Plot: Whenever the sport of hockey is discussed, sooner or later the topic of fights is bound to come up. The brawls on the ice seem to get the crowds more fired up than even goals, as these rugged, tough athletes battle it out. In recent years, the league has spun up new rules to limit fights and while some praise the decisions, others feel like it has caused some old problems to resurface. In Ice Guardians, we learn about the enforcers, the toughest guys on the ice and the ones who would step up to protect their teammates from the rival squads. If a finesse player was hassled or given a cheap shot, the enforcer would deliver some payback to make sure the other team would think twice before trying it again. In the wake of enforcers being diminished, star players have suffered more injuries than ever before, leaving some to wonder if the absence of the enforcers has caused more harm than good.

Entertainment Value: I have to admit, I’m not a big fan of hockey, but I loved Ice Guardians and I was hooked in from start to finish. That is a sure sign that this is a well made, interesting documentary, as even those who aren’t hockey super fans can likely be engrossed and entertained here. Of course, a little knowledge of the sport doesn’t hurt, but at the same, Ice Guardians is able to provide the core information you need and does so in skilled fashion. So even in the instances where time is taken to explain some basics, the movie is able to do so without slowing the pace or getting bogged down in too much data, which is not a simple balance to achieve. The piece explores all aspects of the role of the enforcer, from how the position began and evolved, rule changes that impacted the enforcers, legacy of the players, some psychology behind the role, and even the personal side of these incredible warriors. I was impressed how many facets were covered here, with more than solid depth, but it never feels overwhelming or clinical, quite the opposite. In addition to all the historical information found here, we also get to see the personalities and stories of these men, told by themselves, their fans, and even their fellow enforcers. This allows so much personality and connection to be present, which enhances the entire experience.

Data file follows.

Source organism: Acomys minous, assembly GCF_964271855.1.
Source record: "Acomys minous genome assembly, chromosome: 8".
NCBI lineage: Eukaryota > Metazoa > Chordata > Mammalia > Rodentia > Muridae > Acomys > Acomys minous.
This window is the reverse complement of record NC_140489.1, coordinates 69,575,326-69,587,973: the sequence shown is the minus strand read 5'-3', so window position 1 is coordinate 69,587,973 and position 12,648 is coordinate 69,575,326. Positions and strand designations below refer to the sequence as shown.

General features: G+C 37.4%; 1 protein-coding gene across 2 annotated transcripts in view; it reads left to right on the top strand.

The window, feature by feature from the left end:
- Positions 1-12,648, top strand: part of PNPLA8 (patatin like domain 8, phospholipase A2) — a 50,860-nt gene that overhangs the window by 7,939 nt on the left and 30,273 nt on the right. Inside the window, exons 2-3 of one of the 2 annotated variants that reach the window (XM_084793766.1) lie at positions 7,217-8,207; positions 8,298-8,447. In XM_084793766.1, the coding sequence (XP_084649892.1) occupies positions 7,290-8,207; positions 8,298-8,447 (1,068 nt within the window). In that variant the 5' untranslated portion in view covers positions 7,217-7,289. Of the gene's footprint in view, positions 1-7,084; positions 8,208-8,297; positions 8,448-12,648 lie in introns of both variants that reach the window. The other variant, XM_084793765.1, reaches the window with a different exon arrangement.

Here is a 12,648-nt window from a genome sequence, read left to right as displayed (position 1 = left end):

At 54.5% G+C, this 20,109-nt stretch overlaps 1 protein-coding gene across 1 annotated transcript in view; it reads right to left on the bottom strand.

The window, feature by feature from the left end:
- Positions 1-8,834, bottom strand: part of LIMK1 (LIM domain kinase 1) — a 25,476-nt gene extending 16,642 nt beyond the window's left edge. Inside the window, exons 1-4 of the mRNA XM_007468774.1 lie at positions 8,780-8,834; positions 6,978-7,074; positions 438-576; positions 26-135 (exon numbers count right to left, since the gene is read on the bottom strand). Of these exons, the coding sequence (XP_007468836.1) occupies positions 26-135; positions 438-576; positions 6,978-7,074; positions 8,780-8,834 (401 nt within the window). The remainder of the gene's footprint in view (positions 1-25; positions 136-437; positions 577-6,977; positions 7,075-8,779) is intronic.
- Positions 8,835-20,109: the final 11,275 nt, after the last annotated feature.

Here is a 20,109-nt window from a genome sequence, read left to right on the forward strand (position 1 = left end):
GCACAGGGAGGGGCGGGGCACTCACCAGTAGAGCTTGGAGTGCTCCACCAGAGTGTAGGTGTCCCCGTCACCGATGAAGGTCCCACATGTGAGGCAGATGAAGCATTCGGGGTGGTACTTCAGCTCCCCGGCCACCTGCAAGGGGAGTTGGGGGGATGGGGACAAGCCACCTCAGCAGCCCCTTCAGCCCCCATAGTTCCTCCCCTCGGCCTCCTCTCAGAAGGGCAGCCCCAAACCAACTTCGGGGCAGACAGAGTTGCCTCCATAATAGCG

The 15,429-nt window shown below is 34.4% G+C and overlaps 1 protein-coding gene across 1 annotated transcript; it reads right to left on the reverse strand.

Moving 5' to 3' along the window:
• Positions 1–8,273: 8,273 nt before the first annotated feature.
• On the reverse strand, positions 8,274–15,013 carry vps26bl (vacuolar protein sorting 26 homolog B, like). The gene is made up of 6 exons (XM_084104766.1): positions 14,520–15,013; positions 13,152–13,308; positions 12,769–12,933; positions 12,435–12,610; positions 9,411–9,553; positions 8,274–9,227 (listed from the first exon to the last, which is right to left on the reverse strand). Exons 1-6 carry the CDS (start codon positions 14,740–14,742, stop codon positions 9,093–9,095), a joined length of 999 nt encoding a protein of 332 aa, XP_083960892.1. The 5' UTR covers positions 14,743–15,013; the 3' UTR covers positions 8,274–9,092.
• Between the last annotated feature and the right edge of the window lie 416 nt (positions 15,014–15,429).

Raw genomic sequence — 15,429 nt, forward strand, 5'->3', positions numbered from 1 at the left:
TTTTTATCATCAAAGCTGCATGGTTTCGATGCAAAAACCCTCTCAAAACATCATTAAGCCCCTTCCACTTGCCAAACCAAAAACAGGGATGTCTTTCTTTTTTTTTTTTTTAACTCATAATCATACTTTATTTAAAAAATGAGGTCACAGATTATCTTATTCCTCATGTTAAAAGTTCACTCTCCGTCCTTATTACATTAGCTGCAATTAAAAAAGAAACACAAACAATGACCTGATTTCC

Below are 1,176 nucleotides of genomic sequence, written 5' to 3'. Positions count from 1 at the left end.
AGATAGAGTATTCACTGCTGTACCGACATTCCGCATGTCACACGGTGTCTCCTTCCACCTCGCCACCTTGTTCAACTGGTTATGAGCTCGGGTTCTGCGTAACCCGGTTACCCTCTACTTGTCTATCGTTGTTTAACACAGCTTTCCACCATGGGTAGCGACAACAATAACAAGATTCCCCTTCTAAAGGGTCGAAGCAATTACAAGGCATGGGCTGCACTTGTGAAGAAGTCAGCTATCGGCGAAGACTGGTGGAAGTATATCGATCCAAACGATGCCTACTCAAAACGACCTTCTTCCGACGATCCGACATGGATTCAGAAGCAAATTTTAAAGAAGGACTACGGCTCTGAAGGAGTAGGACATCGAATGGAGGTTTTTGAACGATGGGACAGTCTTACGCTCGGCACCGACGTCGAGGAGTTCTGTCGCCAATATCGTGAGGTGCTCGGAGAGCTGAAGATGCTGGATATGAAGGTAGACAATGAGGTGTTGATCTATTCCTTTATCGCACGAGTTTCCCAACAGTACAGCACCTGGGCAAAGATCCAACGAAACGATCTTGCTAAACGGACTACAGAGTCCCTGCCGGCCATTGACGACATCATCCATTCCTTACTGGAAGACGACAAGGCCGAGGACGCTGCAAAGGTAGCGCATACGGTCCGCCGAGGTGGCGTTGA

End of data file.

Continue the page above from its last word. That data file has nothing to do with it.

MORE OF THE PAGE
Ice Guardians has a slick, polished presentation, one that has a kinetic feel that ensures you’re never bored for a second. That said, the approach isn’t a rushed one, it just has a more active rather than clinical slant. Most of the piece is interviews with a wealth of participants, with a number of enforcers and other players given the lion’s share of time, while fans, historians, and other experts are also well represented. I appreciate that the players themselves hold most of the screen time, as these first hand accounts are invaluable to the experience, since these men have lived the stories and know exactly the risk & reward of the sport. I especially enjoyed hearing the enforcers talk about each other and the battles waged, while also conveying a deep respect and compassion for each other, a powerful element. The experts provide a historical examination and some psychological aspects, which add another dimension to the discussion and even doctors weigh in on some of the concerns. In short, this is an engaging, well crafted look at some of the toughest athletes to ever compete and not only their legacy in the sport, but an exploration of the impact of their absence. If you like hockey, this is a must see, but anyone who appreciates a good documentary should watch Ice Guardians.

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